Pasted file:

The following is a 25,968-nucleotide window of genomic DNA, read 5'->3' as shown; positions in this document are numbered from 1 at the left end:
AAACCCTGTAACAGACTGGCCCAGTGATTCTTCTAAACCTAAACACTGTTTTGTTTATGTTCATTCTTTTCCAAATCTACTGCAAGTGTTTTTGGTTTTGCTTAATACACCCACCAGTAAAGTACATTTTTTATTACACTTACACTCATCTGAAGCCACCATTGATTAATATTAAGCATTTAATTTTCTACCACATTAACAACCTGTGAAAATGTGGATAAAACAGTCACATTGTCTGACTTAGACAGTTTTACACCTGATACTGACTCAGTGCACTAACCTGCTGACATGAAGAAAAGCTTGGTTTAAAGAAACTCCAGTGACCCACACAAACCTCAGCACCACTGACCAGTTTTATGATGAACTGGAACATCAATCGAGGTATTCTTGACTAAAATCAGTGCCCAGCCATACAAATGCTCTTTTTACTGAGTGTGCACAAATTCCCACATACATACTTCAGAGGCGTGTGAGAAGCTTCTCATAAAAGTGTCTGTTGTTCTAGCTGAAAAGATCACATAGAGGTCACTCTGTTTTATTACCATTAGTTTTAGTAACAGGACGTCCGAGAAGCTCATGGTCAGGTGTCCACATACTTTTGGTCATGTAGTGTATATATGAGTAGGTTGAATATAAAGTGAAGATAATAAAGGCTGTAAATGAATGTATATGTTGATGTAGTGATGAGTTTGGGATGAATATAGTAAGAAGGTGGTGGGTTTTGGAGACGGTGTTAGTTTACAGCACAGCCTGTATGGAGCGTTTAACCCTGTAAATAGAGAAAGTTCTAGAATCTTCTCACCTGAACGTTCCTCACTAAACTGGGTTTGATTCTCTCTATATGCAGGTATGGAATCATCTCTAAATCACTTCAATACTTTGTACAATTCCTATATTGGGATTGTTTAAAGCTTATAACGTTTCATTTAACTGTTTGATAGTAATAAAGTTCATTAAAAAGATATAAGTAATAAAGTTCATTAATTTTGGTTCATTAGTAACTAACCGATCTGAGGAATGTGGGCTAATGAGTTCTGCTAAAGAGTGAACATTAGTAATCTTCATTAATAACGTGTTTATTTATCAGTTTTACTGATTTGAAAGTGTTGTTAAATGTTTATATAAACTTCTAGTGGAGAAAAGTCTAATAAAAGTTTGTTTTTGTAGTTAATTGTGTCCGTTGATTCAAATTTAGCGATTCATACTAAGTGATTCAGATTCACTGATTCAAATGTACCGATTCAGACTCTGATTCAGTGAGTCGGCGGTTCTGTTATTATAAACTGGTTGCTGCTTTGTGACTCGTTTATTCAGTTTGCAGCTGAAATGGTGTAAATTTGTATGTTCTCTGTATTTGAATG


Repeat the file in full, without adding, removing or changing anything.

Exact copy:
The following is a 25,968-nucleotide window of genomic DNA, read 5'->3' as shown; positions in this document are numbered from 1 at the left end:
AAACCCTGTAACAGACTGGCCCAGTGATTCTTCTAAACCTAAACACTGTTTTGTTTATGTTCATTCTTTTCCAAATCTACTGCAAGTGTTTTTGGTTTTGCTTAATACACCCACCAGTAAAGTACATTTTTTATTACACTTACACTCATCTGAAGCCACCATTGATTAATATTAAGCATTTAATTTTCTACCACATTAACAACCTGTGAAAATGTGGATAAAACAGTCACATTGTCTGACTTAGACAGTTTTACACCTGATACTGACTCAGTGCACTAACCTGCTGACATGAAGAAAAGCTTGGTTTAAAGAAACTCCAGTGACCCACACAAACCTCAGCACCACTGACCAGTTTTATGATGAACTGGAACATCAATCGAGGTATTCTTGACTAAAATCAGTGCCCAGCCATACAAATGCTCTTTTTACTGAGTGTGCACAAATTCCCACATACATACTTCAGAGGCGTGTGAGAAGCTTCTCATAAAAGTGTCTGTTGTTCTAGCTGAAAAGATCACATAGAGGTCACTCTGTTTTATTACCATTAGTTTTAGTAACAGGACGTCCGAGAAGCTCATGGTCAGGTGTCCACATACTTTTGGTCATGTAGTGTATATATGAGTAGGTTGAATATAAAGTGAAGATAATAAAGGCTGTAAATGAATGTATATGTTGATGTAGTGATGAGTTTGGGATGAATATAGTAAGAAGGTGGTGGGTTTTGGAGACGGTGTTAGTTTACAGCACAGCCTGTATGGAGCGTTTAACCCTGTAAATAGAGAAAGTTCTAGAATCTTCTCACCTGAACGTTCCTCACTAAACTGGGTTTGATTCTCTCTATATGCAGGTATGGAATCATCTCTAAATCACTTCAATACTTTGTACAATTCCTATATTGGGATTGTTTAAAGCTTATAACGTTTCATTTAACTGTTTGATAGTAATAAAGTTCATTAAAAAGATATAAGTAATAAAGTTCATTAATTTTGGTTCATTAGTAACTAACCGATCTGAGGAATGTGGGCTAATGAGTTCTGCTAAAGAGTGAACATTAGTAATCTTCATTAATAACGTGTTTATTTATCAGTTTTACTGATTTGAAAGTGTTGTTAAATGTTTATATAAACTTCTAGTGGAGAAAAGTCTAATAAAAGTTTGTTTTTGTAGTTAATTGTGTCCGTTGATTCAAATTTAGCGATTCATACTAAGTGATTCAGATTCACTGATTCAAATGTACCGATTCAGACTCTGATTCAGTGAGTCGGCGGTTCTGTTATTATAAACTGGTTGCTGCTTTGTGACTCGTTTATTCAGTTTGCAGCTGAAATGGTGTAAATTTGTATGTTCTCTGTATTTGAATG